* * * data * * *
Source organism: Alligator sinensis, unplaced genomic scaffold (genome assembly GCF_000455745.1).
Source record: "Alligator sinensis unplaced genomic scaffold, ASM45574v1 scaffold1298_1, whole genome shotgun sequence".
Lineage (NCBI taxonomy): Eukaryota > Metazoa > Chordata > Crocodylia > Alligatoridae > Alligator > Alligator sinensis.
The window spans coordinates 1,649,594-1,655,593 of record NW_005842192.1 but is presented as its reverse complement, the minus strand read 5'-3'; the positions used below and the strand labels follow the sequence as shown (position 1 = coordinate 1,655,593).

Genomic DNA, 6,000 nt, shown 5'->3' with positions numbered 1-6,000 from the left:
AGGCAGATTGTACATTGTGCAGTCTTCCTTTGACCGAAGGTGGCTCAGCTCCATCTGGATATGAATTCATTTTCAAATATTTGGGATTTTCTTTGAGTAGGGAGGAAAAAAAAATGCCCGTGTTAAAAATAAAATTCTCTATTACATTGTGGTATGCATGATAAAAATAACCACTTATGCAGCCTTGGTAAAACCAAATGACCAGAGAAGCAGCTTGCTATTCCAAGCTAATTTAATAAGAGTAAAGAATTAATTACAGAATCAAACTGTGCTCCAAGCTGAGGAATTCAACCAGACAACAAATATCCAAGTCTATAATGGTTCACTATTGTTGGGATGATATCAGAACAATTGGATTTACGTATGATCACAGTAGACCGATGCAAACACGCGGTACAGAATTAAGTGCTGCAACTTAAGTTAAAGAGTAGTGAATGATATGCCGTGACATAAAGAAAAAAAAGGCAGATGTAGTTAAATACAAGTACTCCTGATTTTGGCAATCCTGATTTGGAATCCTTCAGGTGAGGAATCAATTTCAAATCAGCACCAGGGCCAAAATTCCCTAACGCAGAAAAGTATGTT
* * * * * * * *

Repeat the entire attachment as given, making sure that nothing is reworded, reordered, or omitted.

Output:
Source organism: Alligator sinensis, unplaced genomic scaffold (genome assembly GCF_000455745.1).
Source record: "Alligator sinensis unplaced genomic scaffold, ASM45574v1 scaffold1298_1, whole genome shotgun sequence".
Lineage (NCBI taxonomy): Eukaryota > Metazoa > Chordata > Crocodylia > Alligatoridae > Alligator > Alligator sinensis.
The window spans coordinates 1,649,594-1,655,593 of record NW_005842192.1 but is presented as its reverse complement, the minus strand read 5'-3'; the positions used below and the strand labels follow the sequence as shown (position 1 = coordinate 1,655,593).

Genomic DNA, 6,000 nt, shown 5'->3' with positions numbered 1-6,000 from the left:
AGGCAGATTGTACATTGTGCAGTCTTCCTTTGACCGAAGGTGGCTCAGCTCCATCTGGATATGAATTCATTTTCAAATATTTGGGATTTTCTTTGAGTAGGGAGGAAAAAAAAATGCCCGTGTTAAAAATAAAATTCTCTATTACATTGTGGTATGCATGATAAAAATAACCACTTATGCAGCCTTGGTAAAACCAAATGACCAGAGAAGCAGCTTGCTATTCCAAGCTAATTTAATAAGAGTAAAGAATTAATTACAGAATCAAACTGTGCTCCAAGCTGAGGAATTCAACCAGACAACAAATATCCAAGTCTATAATGGTTCACTATTGTTGGGATGATATCAGAACAATTGGATTTACGTATGATCACAGTAGACCGATGCAAACACGCGGTACAGAATTAAGTGCTGCAACTTAAGTTAAAGAGTAGTGAATGATATGCCGTGACATAAAGAAAAAAAAGGCAGATGTAGTTAAATACAAGTACTCCTGATTTTGGCAATCCTGATTTGGAATCCTTCAGGTGAGGAATCAATTTCAAATCAGCACCAGGGCCAAAATTCCCTAACGCAGAAAAGTATGTT